The Zenger Folkman research referenced above suggests that people do in fact want to know how they are doing. There is a sense of authority given when we tell them how well they are doing. The key is to disarm them of the negative bias toward feedback. How? Ask for feedback before giving it. Now the “power” is in their hands. Once you ask for feedback, the law of reciprocation comes into play as the person will naturally want to give the same opportunity that the leader has given to them.

Here are some keys to recover the art of feedback:

Be Emotionally Intelligent

Not everyone receives critical information in the same way. Knowing yourself, your people and how you all see the world will go a long way in being successful at giving feedback.

Be specific and concise

People do much better knowing exactly what the issues/challenges are because most people want to achieve success. If a person is to respond to feedback, they must understand their actions and/or attitudes without the extra fillers.

Be willing to listen more than criticize

Dr. Brene Brown, a world-renowned research professor, says that connection is “…the energy that exists between people when they feel seen, heard and valued.” If a connection to feedback is desired, listening fills the bill to being seen, heard and valued. While the critique is valuable as well, the feedback will not stick unless they are heard too.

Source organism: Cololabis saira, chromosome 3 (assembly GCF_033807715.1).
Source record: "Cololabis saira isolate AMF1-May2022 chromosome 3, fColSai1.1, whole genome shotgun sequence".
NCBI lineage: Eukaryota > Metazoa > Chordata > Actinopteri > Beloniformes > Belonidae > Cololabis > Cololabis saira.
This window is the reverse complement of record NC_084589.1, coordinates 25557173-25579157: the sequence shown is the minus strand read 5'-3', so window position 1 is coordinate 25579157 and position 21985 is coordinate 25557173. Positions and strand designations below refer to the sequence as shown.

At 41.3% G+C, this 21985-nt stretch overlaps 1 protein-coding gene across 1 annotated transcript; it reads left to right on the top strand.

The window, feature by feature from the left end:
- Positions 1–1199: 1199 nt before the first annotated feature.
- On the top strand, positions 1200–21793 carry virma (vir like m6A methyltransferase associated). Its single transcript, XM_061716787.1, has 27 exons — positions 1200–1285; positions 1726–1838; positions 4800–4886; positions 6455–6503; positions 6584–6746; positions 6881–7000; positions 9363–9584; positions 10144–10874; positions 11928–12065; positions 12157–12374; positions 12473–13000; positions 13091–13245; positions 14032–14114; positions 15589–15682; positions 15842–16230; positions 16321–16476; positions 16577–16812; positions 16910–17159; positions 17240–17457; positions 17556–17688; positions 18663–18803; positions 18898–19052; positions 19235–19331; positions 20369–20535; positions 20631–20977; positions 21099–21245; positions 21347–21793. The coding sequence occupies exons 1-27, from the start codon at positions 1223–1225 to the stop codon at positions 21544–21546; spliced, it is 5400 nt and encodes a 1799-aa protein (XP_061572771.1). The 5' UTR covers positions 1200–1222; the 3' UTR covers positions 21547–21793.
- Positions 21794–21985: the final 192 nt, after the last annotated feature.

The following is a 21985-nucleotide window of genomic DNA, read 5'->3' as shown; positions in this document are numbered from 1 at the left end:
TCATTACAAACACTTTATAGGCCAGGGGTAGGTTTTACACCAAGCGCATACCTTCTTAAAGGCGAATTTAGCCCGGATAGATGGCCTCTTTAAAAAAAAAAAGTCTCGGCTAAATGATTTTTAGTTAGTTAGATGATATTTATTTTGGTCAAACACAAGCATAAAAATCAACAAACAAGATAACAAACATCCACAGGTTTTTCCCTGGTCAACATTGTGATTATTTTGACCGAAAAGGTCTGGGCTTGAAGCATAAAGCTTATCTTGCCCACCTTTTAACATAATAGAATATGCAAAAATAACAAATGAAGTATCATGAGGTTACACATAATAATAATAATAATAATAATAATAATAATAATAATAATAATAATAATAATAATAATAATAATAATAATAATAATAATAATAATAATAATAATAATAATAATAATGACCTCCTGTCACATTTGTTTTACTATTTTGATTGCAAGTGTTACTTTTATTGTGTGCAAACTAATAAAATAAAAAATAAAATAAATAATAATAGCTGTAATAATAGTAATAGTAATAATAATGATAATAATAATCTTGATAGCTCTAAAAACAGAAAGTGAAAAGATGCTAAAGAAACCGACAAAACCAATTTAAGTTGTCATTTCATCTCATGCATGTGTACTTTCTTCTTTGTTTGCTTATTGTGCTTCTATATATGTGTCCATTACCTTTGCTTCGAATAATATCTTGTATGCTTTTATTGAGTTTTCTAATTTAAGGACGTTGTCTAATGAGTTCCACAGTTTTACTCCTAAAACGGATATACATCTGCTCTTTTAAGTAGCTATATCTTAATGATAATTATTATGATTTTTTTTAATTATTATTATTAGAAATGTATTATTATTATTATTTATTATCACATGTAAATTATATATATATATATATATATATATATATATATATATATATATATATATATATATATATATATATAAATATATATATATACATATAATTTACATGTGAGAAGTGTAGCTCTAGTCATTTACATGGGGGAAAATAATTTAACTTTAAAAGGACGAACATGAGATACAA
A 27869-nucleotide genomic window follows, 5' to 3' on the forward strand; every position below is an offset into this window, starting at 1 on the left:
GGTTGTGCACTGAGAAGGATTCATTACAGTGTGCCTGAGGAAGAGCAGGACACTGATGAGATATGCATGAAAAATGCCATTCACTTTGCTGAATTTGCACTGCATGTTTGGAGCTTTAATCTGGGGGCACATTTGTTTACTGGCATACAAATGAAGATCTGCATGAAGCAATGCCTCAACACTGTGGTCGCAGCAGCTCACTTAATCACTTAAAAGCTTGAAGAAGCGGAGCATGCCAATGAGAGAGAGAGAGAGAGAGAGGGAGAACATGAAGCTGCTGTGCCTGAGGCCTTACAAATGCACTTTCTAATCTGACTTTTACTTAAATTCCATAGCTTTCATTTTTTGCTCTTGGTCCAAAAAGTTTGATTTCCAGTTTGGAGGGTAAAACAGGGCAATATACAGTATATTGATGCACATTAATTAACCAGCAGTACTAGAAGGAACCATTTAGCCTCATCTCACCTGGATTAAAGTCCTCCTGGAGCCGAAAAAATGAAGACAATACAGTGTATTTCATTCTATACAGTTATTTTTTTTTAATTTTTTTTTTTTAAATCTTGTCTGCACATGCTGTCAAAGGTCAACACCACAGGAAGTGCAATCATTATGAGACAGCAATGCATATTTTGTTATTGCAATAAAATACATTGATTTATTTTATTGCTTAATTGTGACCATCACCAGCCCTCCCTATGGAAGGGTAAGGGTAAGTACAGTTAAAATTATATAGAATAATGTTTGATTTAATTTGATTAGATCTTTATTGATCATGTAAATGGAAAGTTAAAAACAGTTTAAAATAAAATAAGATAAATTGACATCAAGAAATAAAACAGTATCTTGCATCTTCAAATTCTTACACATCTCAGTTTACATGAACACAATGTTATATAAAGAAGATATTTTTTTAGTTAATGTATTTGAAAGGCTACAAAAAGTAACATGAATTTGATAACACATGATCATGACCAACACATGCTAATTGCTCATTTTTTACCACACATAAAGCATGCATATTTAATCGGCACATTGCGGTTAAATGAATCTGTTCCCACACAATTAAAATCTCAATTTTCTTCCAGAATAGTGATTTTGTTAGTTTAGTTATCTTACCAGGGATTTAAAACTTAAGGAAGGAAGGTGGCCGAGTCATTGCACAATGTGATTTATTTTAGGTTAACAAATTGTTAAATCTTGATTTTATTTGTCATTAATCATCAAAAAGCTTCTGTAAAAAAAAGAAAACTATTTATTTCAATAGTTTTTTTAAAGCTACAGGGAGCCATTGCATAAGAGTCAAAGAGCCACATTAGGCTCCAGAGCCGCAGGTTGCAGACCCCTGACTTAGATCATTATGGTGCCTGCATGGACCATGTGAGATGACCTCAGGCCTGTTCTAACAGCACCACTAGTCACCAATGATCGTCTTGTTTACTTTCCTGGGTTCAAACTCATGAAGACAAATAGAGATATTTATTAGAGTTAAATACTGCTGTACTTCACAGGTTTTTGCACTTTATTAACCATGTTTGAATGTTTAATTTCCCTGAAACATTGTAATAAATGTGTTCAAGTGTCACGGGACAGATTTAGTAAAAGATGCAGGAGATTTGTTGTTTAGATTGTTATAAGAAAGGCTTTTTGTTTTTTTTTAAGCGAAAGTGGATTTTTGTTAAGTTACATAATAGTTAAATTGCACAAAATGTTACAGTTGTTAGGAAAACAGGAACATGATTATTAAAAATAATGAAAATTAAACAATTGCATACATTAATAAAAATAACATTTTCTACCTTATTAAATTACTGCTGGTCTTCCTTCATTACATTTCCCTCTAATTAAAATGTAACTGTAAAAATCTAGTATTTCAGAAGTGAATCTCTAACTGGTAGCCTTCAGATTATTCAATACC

Be ready to offer all your resources

In the moments when we give feedback, we must make it clear that the next steps include more than just the individual making a difference in motivating improvement. Have a plan for their improvement, but be careful that they are more a part of the plan than you are (see step one to make them a part of it).

Be ready to recognize

The sweet spot for most people is when they are recognized for their hard work. After reviewing the feedback plan and time is given to execute, the best mode of follow-up is recognition of the working of and the measurable results of that plan. Acknowledging their hard work makes the tense moments of feedback worth it.

Bringing back the art of good, healthy, consistent feedback that yields high-performance within a team, an organization, a family or even a community allows for greater communication, deeper understanding of one another, higher levels of awareness and emotional intelligence, and better results. You can learn more here. This is an excellent first step to becoming an effective servant leader.